Each year I check out the Christmas Price Index published by PNC Wealth Management. They detail what it would cost to give the gifts listed in the song, “12 Days of Christmas.” This year, the gifts would cost $38,993.59 as single gifts, and $170,298.03 as the song indicates with multiple gifts each day. You will pay 0.2% more than last year.
But what if Christmas cost more than money? What if your choice of gift cost you your reputation, standing in the community, business prospects, and hope for career advancement? What if your choice of Christmas gift left you the subject of rumor and innuendo?
Imagine that you take in an alcoholic relative and the rest of your family thinks you’re foolish to give them another chance. Perhaps you decide to sponsor a Syrian refugee in your home and your neighbors don’t want anything to do with you because they think you are friendly with terrorists. Possibly a group starts to boycott your business establishment because you set up a Nativity scene in your lobby. Maybe you bring a pregnant teenager into your home and the rumors start to fly that you are the one who got her pregnant.
What if Christmas cost you your reputation, standing in the community, business prospects, and hope for career advancement, and left you the subject of rumor and innuendo? That is what it cost Joseph to celebrate the first Christmas (Matthew 1:18-25).
Matthew 1:18-19 explains that Joseph was a righteous man. As a businessman aspires to be a C.E.O., as an athlete aspires to be an all-star, so a Jewish boy aspires to be a righteous man. It meant he demonstrated an uncompromising obedience to the Torah, the Old Testament law.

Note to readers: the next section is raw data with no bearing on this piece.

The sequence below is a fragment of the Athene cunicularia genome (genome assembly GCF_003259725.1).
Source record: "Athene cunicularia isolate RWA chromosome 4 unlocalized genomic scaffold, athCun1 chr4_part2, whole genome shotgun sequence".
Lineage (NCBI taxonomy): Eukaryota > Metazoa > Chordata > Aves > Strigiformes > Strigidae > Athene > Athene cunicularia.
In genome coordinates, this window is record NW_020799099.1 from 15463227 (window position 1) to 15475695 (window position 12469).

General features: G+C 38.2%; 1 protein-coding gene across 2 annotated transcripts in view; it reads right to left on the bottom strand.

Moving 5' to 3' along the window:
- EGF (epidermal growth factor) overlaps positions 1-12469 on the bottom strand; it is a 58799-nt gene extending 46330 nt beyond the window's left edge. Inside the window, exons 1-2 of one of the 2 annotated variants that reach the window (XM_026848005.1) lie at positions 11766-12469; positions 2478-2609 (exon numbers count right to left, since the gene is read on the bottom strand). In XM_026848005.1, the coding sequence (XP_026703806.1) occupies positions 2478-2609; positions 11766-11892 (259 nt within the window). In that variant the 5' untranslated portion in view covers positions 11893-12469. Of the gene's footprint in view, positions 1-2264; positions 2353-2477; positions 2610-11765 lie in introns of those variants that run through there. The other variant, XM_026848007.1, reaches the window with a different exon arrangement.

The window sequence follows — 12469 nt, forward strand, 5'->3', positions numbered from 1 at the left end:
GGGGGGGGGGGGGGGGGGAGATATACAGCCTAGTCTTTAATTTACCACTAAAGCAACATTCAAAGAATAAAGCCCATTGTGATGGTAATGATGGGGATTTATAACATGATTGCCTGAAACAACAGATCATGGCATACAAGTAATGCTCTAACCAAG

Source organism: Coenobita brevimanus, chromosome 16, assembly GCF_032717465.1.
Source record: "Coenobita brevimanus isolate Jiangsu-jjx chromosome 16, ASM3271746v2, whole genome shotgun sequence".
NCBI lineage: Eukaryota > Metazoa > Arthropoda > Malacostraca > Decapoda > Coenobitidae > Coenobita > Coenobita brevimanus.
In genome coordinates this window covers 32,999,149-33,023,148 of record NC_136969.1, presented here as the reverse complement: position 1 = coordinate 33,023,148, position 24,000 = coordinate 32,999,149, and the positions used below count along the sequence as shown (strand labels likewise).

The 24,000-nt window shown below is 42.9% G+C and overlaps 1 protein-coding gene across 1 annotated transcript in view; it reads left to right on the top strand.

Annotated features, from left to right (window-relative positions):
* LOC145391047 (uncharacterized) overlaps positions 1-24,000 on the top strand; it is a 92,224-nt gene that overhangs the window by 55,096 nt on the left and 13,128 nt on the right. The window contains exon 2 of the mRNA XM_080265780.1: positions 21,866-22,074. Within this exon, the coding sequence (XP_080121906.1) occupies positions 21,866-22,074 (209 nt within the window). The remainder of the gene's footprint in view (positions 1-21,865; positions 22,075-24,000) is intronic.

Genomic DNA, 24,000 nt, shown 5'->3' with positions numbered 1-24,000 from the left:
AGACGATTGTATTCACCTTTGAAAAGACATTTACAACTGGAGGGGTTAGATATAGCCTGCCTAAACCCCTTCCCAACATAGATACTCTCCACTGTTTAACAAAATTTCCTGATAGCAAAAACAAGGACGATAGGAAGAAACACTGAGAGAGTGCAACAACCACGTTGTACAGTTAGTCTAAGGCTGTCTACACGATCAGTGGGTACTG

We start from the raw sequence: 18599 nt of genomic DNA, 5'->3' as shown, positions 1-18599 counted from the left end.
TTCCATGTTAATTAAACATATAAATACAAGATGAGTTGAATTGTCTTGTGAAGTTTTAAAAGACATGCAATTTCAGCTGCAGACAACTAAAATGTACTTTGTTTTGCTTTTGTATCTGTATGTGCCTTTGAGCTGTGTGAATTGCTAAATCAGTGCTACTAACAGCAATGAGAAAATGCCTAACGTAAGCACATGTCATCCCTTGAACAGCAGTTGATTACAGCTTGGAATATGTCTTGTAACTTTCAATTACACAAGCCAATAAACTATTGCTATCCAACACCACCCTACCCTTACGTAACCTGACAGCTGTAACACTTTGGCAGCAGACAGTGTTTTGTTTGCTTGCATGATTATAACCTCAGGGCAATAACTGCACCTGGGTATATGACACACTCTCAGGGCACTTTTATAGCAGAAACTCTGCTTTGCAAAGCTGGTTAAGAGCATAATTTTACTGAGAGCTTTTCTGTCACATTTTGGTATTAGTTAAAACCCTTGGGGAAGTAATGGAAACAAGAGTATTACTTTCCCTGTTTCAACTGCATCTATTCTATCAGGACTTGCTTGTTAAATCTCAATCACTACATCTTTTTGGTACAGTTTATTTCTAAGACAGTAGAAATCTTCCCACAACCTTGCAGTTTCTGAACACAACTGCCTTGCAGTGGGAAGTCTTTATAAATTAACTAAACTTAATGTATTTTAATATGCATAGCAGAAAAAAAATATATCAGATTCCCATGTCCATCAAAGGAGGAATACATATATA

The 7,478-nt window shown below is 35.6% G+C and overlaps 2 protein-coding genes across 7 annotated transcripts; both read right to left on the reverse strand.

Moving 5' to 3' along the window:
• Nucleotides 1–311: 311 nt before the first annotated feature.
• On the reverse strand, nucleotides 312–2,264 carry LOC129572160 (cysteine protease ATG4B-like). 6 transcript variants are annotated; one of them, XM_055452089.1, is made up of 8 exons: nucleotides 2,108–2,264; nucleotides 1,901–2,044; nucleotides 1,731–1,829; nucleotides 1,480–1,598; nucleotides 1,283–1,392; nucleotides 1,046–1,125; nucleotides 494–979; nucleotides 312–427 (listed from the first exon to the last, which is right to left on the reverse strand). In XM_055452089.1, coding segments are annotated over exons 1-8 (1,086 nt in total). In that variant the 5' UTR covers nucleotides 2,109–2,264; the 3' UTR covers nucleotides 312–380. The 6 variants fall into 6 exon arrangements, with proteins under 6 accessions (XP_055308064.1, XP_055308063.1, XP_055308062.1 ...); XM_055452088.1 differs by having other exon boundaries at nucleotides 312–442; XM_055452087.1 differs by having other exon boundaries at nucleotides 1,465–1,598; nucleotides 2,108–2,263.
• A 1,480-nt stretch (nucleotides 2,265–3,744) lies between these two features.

Joseph had the reputation for being a righteous man. But he also had a very big problem. His fiancé was 3-4 months pregnant, and he had no idea who the father was. Since they both lived in a small town, people would naturally assume he couldn’t keep his pants on. Before too long, the rumors would start flying.
As a righteous man devoted to the Torah, Joseph had no choice but to divorce Mary. The only question was how—publicly or privately. If he did it publicly, it could result in her being stoned for her seeming infidelity (Deuteronomy 22:20-21). If he did it privately, it would break his heart but save Mary some of the embarrassment. All he knew for certain was that if the wedding took place, he would lose his reputation, standing in the community, and any hope of business prospects. All Joseph would be left with were rumors and whispers.
At this point, an angel appeared to Joseph to calm his fears (1:20-23). Mary had not been unfaithful to him. Rather, God was performing a great miracle by fulfilling the promise of Isaiah 7:14 through Mary. God himself was coming to earth. He was sending the Messiah to save the world from its sins.
Being the righteous man he was, Joseph wasted no time in obeying God’s instructions (1:24-25). He immediately took Mary as his wife and named the new baby, Jesus. Joseph chose commitment to God over the opinions of other people. Righteousness was more important than reputation.
The story of Joseph reveals the high cost of Christmas. Embracing Christmas may cost everything we hold dear. Like Joseph, we should be willing to sacrifice our status, careers, possessions, convenience, reputation, and freedoms for Jesus.
This year, strive to be like Joseph. Cultivate a trusting heart that takes God at his word. Cultivate a sacrificial heart that is willing to forsake everything to follow Jesus. Cultivate a committed heart that chooses obedience over convenience.
This is the synopsis of a message preached at First Central Bible Church in Chicopee, MA, on December 8, 2019. It is part of a series of expository sermons on Advent. Please click on the link to download a copy of the sermon notes.